Is your ecommerce merchandise considered hazardous materials? You are about to find out what that means, and how it might affect your daily business operations.
First of all, any substance that is flammable or combustible, pressurized, corrosive, radioactive, or infectious is considered a hazardous material (or hazmat, for short). While you may not be in the business of selling combustible materials, like lithium for example, all sorts of toys, electronics, and household items contain lithium-ion batteries, from cordless toothbrushes to vaping devices. Extra care must be taken when storing, handling, packing, and shipping these and other hazmat products.
What do you, as an ecommerce business owner, need to know about shipping hazmat products? This quick tutorial will answer all your questions.
Who’s in Charge of Hazmat Regulations?
The US Department of Transportation is responsible for designating materials as hazardous, and it issues regulations for the safe transportation and security of hazardous material in intrastate, interstate, and foreign commerce. Five separate agencies under the USDOT handle the administration and enforcement of these regulations.
- The Pipeline and Hazardous Materials Safety Administration (PHMSA) develops and enforces the Code of Federal Regulations Title 49 (49 CFR) that regulates the operation of the nation’s pipelines and nearly 1 million daily shipments of hazardous materials by land, sea, and air. Companies that “offer for shipment” (in this case, your ecommerce business) and shipping carriers that transport hazmat goods of certain quantities and types must register annually with the PHMSA and pay annual fees. PHMSA has a lot to say about how hazmat products should be handled and shipped, even if your shipments don’t require registration. A published version of 49 CFR consists of nine volumes and 900+ pages. No, you don’t need to read the whole thing. But you do need to make sure that everyone has the proper training and certification to handle hazmat products.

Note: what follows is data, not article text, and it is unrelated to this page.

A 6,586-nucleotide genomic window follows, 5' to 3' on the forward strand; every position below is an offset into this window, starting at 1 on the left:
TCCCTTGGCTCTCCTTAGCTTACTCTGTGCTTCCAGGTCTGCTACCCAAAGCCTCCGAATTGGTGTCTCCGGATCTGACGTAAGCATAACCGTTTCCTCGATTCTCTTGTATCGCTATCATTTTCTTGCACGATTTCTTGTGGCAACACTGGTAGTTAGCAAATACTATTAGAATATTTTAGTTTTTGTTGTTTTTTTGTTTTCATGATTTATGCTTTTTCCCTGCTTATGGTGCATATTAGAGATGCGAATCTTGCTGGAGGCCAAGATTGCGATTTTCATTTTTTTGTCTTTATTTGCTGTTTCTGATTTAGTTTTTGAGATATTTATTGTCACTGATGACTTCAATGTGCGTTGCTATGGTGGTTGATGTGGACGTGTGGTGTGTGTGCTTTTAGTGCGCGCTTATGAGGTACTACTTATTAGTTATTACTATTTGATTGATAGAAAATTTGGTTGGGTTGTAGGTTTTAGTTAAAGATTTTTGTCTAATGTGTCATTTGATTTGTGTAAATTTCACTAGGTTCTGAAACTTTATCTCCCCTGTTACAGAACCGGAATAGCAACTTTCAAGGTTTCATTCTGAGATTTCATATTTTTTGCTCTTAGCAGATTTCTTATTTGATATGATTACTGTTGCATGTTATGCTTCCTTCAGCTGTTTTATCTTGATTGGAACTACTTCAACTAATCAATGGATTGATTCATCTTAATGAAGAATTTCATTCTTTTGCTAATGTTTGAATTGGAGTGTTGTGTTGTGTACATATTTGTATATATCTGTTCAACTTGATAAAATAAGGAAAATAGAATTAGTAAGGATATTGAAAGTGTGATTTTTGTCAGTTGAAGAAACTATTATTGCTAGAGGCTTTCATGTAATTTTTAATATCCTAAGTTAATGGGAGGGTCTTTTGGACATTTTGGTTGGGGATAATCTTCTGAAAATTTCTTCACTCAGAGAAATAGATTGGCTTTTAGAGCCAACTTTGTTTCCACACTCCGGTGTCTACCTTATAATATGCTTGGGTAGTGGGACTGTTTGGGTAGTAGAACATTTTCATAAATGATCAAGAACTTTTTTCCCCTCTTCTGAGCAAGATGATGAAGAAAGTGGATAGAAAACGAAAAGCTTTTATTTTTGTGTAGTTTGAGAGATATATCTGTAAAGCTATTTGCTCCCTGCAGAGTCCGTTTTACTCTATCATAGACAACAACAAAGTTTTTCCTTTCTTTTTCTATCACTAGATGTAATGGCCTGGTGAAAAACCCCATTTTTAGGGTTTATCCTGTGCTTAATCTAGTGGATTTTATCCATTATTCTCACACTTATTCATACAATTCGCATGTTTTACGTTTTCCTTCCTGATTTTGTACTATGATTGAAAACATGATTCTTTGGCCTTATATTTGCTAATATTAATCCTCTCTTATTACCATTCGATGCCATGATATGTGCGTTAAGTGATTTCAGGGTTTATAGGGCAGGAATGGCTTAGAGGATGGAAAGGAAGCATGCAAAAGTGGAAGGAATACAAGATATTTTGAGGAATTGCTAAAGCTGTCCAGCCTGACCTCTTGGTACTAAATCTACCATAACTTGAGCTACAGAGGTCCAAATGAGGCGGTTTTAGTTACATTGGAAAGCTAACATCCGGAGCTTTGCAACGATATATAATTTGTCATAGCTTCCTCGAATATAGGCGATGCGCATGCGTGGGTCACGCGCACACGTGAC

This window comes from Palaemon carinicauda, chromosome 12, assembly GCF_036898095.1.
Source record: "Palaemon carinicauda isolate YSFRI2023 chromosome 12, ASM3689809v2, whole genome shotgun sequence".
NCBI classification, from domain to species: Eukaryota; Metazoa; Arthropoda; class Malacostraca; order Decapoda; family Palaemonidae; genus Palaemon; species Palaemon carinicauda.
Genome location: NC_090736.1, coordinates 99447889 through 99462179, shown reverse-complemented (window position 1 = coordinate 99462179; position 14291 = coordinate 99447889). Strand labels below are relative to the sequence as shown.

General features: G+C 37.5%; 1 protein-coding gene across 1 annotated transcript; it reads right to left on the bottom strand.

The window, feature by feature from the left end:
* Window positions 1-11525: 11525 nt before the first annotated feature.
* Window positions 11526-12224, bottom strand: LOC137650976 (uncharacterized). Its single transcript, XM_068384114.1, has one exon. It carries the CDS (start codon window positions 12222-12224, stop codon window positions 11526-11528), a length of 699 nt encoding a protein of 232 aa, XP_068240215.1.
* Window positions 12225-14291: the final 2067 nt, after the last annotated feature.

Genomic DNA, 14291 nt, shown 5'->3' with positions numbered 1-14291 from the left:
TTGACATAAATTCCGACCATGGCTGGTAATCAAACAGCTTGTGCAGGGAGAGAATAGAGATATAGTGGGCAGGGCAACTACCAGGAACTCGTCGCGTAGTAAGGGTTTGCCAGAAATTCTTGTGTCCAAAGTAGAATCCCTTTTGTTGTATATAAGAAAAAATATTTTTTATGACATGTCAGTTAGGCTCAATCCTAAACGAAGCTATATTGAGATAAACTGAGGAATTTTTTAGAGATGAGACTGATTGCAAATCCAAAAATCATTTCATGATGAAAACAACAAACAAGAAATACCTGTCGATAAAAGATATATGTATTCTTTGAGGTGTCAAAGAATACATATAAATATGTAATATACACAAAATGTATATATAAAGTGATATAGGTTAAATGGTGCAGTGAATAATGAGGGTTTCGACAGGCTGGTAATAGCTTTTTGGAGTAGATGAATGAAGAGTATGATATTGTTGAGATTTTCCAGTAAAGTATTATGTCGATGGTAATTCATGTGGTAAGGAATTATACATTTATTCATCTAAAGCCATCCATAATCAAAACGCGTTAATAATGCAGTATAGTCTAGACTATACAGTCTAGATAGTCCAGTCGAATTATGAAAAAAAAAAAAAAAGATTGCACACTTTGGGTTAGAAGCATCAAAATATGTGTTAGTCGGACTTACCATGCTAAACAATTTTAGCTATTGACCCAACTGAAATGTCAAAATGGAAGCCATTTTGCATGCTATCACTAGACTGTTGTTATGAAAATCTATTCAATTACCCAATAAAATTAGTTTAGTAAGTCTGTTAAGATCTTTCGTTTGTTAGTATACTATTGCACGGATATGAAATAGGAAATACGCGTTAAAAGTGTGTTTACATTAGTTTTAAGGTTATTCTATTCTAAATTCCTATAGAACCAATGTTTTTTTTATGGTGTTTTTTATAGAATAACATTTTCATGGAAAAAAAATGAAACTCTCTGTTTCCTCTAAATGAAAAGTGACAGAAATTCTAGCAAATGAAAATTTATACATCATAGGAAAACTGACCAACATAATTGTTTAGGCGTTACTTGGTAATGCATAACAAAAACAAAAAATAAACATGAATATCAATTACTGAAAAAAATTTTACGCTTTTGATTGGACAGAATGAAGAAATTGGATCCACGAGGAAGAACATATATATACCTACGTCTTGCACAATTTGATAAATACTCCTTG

- The Federal Motor Carrier Safety Administration (FMCSA) regulates the highway routing of hazardous materials. It also issues hazardous materials endorsement (HME) for a commercial driver’s license and highway hazardous material safety permits.
- The Federal Railroad Administration (FRA) oversees the movement of hazardous materials by US rail.
- The Federal Aviation Administration (FAA) issues regulations covering hazardous materials that are part of the required aircraft equipment or radioactive materials transported for research, medical diagnosis or treatment purposes.
- The US Coast Guard (USCG) USCG regulates the bulk transportation of unmarked and unpackaged hazardous materials (such as oil tankers) by vessel.
USDOT maintains classifications for different types of hazardous materials. If you know your product’s hazmat classification, you can find the regulations that cover how they should be safely handled when storing, packing, and shipping. So, how do you determine your product’s hazmat classification?
1. Find Your Product Safety Data Sheet